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  • 10 Astronomical Events That Will Happen In Your Lifetime

  • Number 10 Halley's Comet

  • Halley's comet was named after astronomer Edmond Halley, who calculated its period of

  • orbit, it is the only known short-period comet that is regularly visible to the naked eye

  • from Earth.

  • It is seen from Earth every 75-76 years and so, technically, some lucky humans will get

  • to see it twice in their lifetime.

  • The first Halley's Comet witnessed in the space agein 1986 – saw several spacecraft

  • approach its vicinity to establish its composition. High-powered telescopes also observed the

  • comet as it swung by Earth.

  • This fly-by provided the first observational data on the structure of a comet's nucleus,

  • the mechanism of comets, and tail formation.

  • But for those of you who missed it in 1986, don't worry because it'll next appear

  • in 2061.

  • In the meantime you can see its remnants every year. The Orionid meteor shower, which is

  • spawned by Halley's fragments, occurs annually in October.

  • Number 9 Near Earth Asteroid Flyby

  • On April 13th, 2029, an asteroid called 99942 Apophis will pass between the Moon and Earth.

  • Following its discovery in 2004, Apophis - which is the size of three-and-a-half football fields

  • - gathered the immediate attention of scientists and the media.

  • Initial calculations of its orbit by astronomers indicated a 2.7 percent possibility of an

  • Earth impact during the close flyby, so naturally humanity feared for the end of the world.

  • Fortunately though, further analysis by NASA showed that Apophis will miss Earth by 31,300

  • kilometers. That's actually closer than some geostationary satellites, which orbit the

  • Earth at a range of 36,000 km, but still far enough away that we don't need to fear for

  • our lives.

  • The flyby will be one for the record books, as it will be the closest flyby of an asteroid

  • of its size in recorded history - and it could be the last chance astronomers have to get

  • an up close look at Apophis for a very, very, long time.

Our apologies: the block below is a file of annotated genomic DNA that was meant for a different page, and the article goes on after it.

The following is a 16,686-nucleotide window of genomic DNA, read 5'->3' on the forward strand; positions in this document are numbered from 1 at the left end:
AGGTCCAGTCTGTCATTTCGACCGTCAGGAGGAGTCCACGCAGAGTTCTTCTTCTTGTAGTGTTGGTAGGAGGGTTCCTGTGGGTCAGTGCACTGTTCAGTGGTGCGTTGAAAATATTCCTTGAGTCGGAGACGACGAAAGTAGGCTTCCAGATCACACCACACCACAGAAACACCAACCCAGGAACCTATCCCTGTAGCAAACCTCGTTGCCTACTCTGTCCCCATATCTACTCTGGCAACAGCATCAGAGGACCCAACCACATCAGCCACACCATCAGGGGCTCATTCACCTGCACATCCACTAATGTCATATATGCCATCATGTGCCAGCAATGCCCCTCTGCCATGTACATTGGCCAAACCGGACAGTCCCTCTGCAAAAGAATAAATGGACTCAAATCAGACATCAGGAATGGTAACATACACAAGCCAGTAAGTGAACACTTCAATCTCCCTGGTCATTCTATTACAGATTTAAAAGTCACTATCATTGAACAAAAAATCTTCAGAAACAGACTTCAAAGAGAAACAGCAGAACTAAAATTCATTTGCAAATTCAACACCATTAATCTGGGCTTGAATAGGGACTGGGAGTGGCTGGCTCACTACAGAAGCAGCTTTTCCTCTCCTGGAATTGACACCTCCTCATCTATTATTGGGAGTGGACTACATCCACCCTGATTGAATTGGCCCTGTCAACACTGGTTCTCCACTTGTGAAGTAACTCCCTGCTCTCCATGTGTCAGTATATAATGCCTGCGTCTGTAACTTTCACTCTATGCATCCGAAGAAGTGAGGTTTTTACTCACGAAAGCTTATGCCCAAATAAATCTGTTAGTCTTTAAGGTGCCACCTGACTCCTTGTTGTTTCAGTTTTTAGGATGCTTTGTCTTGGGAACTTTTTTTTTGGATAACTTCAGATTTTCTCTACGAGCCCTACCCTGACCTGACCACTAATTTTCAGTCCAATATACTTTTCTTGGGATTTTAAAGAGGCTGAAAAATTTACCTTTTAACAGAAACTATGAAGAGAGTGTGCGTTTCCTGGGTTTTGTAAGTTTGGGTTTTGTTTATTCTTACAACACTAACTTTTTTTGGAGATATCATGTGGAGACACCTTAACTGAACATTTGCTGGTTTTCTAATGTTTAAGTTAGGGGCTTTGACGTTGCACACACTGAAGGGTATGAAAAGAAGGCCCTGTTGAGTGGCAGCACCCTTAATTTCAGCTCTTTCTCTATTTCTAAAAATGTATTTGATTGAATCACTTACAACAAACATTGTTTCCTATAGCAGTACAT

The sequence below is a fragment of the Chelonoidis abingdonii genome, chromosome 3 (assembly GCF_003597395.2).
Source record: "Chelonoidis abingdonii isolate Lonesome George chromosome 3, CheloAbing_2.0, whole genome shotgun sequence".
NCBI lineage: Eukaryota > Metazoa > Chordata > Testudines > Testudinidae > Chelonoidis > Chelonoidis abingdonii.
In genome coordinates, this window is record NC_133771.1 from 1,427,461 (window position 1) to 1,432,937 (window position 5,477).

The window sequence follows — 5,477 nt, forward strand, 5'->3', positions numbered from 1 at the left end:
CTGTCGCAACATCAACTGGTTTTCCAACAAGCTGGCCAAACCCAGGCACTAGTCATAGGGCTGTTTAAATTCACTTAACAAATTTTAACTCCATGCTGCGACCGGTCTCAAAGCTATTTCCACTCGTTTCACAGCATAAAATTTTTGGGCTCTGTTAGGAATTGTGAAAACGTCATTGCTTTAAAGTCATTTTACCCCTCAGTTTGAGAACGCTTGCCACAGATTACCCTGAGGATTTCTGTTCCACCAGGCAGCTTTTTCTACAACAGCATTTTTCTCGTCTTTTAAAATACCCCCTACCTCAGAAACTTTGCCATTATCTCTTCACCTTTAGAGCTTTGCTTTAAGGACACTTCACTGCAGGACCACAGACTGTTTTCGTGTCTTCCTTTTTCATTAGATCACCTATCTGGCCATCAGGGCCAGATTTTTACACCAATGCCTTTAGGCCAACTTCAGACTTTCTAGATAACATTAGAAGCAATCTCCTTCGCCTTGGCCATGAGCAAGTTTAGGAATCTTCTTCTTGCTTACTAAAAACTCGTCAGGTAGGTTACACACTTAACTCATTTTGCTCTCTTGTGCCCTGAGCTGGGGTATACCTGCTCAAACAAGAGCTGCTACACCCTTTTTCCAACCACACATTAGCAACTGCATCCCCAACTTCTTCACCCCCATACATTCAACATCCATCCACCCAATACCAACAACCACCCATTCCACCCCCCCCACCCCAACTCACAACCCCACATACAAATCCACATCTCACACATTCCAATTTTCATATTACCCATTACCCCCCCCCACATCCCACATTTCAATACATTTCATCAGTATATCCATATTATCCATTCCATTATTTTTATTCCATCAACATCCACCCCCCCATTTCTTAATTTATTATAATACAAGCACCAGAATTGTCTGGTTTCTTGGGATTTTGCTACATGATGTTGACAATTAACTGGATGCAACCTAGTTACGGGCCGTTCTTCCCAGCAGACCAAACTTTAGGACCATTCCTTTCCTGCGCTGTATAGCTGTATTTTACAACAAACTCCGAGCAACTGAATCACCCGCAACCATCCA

• Number 8 Solar Eclipse

  • Okay, so we are slightly cheating with this one, as solar eclipses can usually be seen

  • somewhere on Earth each year, but 2027 has something special in store.

  • Solar eclipses occur when the Moon passes between the Sun and the Earth, and it fully

  • or partially blocks the Sun. In a total eclipse, the disc of the Sun is fully obscured by the

  • Moon, whereas in partial and annular eclipses only part of the Sun is obscured.

  • Typically, the duration of a total eclipse is in the range of 2-6 minutes. But the longest

  • solar eclipse to date lasted for 7 minutes, 28 seconds. It happened around 743 BC and

  • would have been visible across Southern Africa.

  • The next time a solar eclipse will have a duration of this length will be on 16th July

  • 2186, but most of us won't be around to see that.

  • So instead set yourself a reminder for Monday 2nd August 2027, when the second longest solar

  • eclipse of the century will occur. It will have a maximum duration of 6 minutes and 23

  • seconds.

  • It will pass through the Straits of Gibraltar then across the North African coast, before

  • dipping down to Yemen and Somalia.

  • Number 7 Supernova

  • On average, a supernova goes off twice a century in a galaxy the size of the Milky Way, so

  • scientists believe the magnificent astronomical event is imminent.

  • Supernovae are explosions that occur at the end of life for stars more massive than our

  • Sun. The massive star explodes when it has used up all its hydrogen fuel and its core

  • collapses just before it explodes, ejecting most of its mass into space.

  • They are triggered in two ways: either by the sudden re-ignition of nuclear fusion in

  • a compact star, or by the collapse of the core of a massive star.

  • The last one was spotted three decades ago, on February 23rd, 1987. Nicknamed 'Supernova

  • 1987A', it blazed with the power of 100 million suns for several months following

  • its discovery and was one of the brightest exploding stars in more than 400 years.

  • But when will the next supernova occur? Well, in 2013 astronomers from Ohio State University

  • calculated that a supernova occurring within our galaxy will be visible from Earth sometime

  • in the next 50 years.

  • It would be visible to telescopes but there's also a 20% chance that the supernova would

  • be visible to the naked eye in the night sky.

  • Number 6 Venus Occults Jupiter

  • The last time Venus and Jupiter passed in front of - or occulted - one another was nearly

  • 200 hundred years ago, in January 1818.

  • At this time in history, the Battle of Koregaon between the British East India Company and

  • the Peshwa faction of the Maratha Confederacy was in full swing.

  • Those mid-battle were probably not focusing on the night sky, and even if they were, only

  • observers in a remote island of Japan were likely to see the occultation if they made

  • a very special effort to look for it in the bright morning twilight.

  • Skip ahead to the 21st Century and for the first time since 1818, on 22nd November 2065,

  • Venus will pass directly before Jupiter and form into a single, bright star, low down

  • in the dawn skyline.